AUSTIN: Council Postpones Domain On Riverside Vote, Residents Vow Continued Resistance

Photo: Protesters gather outside Austin City Hall against the Domain on Riverside project

By Mike Talavera

Last Thursday, Austin City Council postponed the final vote on the Domain on Riverside due to a request from the developer’s lawyer, Michael Whellan, who said he was waiting on signatures from Austin Habitat from Humanity to make a change to a “relocation amendment.” They moved the final date to October 17.

A group of protesters led by Defend Our Hoodz (DOH) were still present outside City Hall despite the change in plans. They chanted and agitated outside, and made small marches around the block of City Hall, drawing attention and support from people in the streets. Their chants could be heard from inside the council chambers, and the politicians inside were visibly distracted by the chants of, “We’re outside your windows! We’re outside your homes! We won’t leave politician pigs alone!”

East Riverside is the last area in the central city with a working-class character, and the project will destroy 1,400 units of low-rent housing and directly displace 4,000 students, workers and families, with many more affected by rising property speculation due to the project.

In an attempt to utilize Austin’s fake progressive image, the developer has made a show of “responding” to community concerns. This includes applying a so-called restrictive covenant on relocation, which requires developers to provide financial assistance for tenants with moving costs and finding new homes. The lawyer’s request for postponement was related to their partnership with the Non-Governmental Organization (NGO) Habitat for Humanity.

Habitat for Humanity has a high profile in development cases as one of the anti-people non-profits that developers can count on to soften the image of gentrification and displacement. Habitat’s Liaison for Community Affairs, Greg Anderson, is known for pushing luxury development based on the false premise that more market-rate, luxury housing leads to cheaper rents. He is also District 3 Council Member, Sabino ‘Pio’ Renteria’s appointee to the same Planning Commission that recommended the approval of the Domain On Riverside to council this past June.

Both Whellan and Anderson were contacted by Incendiary to comment on Habitat’s role in the project, but Whellan declined to comment and Anderson did not reply by the time of publication.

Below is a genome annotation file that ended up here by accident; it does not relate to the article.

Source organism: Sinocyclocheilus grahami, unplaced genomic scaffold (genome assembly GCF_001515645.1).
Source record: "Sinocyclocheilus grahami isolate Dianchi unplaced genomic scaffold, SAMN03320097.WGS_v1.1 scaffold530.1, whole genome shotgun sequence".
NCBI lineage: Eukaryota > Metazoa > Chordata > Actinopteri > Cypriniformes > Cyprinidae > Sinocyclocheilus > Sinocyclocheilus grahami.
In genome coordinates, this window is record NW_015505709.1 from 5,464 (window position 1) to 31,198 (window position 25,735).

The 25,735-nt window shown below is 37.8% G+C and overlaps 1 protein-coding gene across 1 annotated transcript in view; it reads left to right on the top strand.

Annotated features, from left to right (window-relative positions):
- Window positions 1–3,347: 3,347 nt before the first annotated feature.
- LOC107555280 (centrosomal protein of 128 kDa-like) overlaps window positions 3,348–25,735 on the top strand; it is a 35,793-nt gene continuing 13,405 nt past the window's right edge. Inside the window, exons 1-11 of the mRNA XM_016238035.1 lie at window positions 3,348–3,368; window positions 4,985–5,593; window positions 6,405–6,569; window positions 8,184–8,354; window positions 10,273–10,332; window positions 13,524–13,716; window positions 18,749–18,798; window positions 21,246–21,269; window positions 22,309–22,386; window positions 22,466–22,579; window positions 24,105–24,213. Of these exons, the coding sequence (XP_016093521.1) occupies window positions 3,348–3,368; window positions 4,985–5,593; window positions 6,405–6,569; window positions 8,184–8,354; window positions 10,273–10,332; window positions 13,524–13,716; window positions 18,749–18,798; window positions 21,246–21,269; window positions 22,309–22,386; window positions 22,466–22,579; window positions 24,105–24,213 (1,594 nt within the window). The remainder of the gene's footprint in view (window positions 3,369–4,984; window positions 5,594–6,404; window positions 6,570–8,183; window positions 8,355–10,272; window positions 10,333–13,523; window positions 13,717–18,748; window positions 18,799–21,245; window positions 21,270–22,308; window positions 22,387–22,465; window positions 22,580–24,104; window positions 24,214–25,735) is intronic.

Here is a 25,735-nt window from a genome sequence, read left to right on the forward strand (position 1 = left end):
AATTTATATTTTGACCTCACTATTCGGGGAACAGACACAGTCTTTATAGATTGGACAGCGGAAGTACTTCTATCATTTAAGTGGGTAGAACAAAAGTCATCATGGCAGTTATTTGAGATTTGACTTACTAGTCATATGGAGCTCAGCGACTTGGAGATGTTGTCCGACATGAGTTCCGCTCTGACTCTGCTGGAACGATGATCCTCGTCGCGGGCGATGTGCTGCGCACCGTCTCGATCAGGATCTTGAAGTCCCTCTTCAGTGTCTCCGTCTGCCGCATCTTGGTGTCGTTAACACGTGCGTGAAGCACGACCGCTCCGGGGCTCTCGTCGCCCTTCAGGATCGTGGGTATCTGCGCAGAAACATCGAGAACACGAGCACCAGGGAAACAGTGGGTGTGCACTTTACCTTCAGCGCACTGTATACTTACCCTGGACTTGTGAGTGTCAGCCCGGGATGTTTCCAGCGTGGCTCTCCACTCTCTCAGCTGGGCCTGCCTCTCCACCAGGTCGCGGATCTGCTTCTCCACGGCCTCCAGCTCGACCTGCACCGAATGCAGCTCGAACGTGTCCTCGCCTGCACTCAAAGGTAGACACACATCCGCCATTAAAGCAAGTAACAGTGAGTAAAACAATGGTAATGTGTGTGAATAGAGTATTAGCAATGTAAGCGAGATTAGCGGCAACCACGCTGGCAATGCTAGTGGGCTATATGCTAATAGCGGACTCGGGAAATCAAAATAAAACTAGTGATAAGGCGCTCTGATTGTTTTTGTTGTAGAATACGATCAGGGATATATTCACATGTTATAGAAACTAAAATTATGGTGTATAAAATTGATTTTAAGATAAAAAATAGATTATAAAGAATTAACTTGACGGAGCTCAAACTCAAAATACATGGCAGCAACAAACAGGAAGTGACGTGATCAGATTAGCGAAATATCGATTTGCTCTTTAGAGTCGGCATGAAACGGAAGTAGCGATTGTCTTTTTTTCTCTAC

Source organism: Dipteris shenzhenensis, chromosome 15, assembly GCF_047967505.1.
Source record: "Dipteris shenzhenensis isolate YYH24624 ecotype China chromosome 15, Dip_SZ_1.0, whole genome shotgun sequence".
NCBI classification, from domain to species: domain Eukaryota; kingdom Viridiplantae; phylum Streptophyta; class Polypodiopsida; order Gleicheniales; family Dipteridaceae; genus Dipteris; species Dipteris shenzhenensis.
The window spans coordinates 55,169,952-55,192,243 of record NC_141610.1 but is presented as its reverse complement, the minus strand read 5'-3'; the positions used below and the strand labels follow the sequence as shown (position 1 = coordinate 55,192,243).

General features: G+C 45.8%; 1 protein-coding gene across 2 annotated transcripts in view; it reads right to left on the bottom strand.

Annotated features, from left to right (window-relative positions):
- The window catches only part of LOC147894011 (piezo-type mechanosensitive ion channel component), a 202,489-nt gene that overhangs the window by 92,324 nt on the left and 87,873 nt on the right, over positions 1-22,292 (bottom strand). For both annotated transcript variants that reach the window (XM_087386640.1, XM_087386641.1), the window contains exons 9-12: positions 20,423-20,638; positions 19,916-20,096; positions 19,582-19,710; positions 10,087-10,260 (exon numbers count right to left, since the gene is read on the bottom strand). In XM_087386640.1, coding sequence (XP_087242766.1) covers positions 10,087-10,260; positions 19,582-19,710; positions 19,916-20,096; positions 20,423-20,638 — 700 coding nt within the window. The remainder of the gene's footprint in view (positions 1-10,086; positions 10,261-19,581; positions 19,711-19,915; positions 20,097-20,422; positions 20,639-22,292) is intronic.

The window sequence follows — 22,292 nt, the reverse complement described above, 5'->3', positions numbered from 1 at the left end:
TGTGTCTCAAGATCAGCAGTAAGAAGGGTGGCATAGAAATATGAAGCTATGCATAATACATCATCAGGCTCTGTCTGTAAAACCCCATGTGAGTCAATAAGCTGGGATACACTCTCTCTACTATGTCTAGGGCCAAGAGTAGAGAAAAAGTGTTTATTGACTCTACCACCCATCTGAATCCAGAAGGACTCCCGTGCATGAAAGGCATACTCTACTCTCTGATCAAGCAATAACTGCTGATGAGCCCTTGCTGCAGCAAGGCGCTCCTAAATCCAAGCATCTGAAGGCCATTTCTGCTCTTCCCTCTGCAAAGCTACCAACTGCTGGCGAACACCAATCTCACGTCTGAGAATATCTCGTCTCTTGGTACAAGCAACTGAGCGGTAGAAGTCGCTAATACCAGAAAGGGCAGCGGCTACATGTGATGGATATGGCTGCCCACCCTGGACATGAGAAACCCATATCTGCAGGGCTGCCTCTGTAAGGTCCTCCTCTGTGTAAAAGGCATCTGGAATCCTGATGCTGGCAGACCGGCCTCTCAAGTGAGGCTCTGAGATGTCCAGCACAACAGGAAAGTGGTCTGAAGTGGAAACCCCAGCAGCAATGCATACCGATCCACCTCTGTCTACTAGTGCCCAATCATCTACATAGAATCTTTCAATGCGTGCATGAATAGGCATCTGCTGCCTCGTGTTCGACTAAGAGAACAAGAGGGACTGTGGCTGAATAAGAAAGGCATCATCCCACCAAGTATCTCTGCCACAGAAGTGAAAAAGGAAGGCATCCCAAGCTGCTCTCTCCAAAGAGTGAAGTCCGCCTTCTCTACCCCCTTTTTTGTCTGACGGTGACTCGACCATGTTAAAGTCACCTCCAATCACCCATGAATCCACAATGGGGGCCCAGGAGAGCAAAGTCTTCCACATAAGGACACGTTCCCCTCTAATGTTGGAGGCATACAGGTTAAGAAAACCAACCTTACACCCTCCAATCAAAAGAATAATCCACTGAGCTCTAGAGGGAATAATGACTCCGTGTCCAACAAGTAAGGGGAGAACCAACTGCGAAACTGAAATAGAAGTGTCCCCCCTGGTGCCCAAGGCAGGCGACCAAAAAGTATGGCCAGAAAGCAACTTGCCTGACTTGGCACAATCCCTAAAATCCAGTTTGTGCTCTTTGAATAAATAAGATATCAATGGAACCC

Council Member Greg Casar moved to have the vote taken as originally scheduled, saying, “I’m fine with voting today, unless we think there is going to be significant enough change in a month…and I know that it’s dragged out quite a bit.” This was an about-face from his statements calling for more time to deliberate when the project first came to city council in August, where he said, “If this case had been somewhere else…and we’d heard from people who live nearby, my sense is we wouldn’t [approve] it on all three readings.”

Casar’s newfound impatience is likely due to his fear of the continued militant resistance to the project. While he has voted against the project, he also fears the community organizing that has rejected collaboration with the bourgeois state and has faced severe repression at the hands of council for their stance. Casar himself has been confronted twice, once at a music show at Hotel Vegas, and again at a homelessness panel at the Austin Convention Center, for echoing Mayor Steve Adler’s call to enforce “decorum” at city hall.

Mayor Adler, who has voted in favor of the project, has given free rein to his police force to target protesters at council meetings, resulting in the arrests of twelve people on charges of “disrupting a public meeting.” His car was pelted with eggs following a forum on homelessness at St. Edward’s University, resulting in a fruitless police search of the nearby area.

The most recent confrontation outside of City Hall was a protest at the home of District 3 Council Member Pio Renteria in the East Austin barrio. Renteria’s district includes the Domain on Riverside, which he has enthusiastically supported. At his home, Renteria mocked the protesters, with both himself and his wife Lori giving the middle finger to the crowd at various points.

The next day, Renteria made a hysterical statement against the house protesters at the start of the council meeting, claiming that DOH has “done more harm [to] East Austin.” His own dealings with developers and gentrifiers are what truly harm East Austin, showing his total treason towards the working class and oppressed peoples.

The city’s process is nothing more than community theater, and a postponement here or there does nothing to change their role as managers of affairs for the capitalist class. While the postponement allows for more time to agitate against the politicians as class enemies, whether council votes for or against the Domain on Riverside, the fearless residents have shown they are not deterred and will continue to organize and fight.

Activists in the Riverside Area agitate against the Domain on Riverside

In the days following the vote postponement, activists have been seen on the streets of the neighborhood holding banners, soapboxing, and handing out flyers to inform the community and draw them into the struggle. Passers-by have stopped to listen to their speeches and thank them, offering snacks and monetary donations, showing that the workers and oppressed people of Austin know well that city council does not represent them, and that revolutionary struggle against the class enemies trying to displace them is correct and necessary.

Incendiary encourages readers to donate to the legal fund for those arrested in the struggle.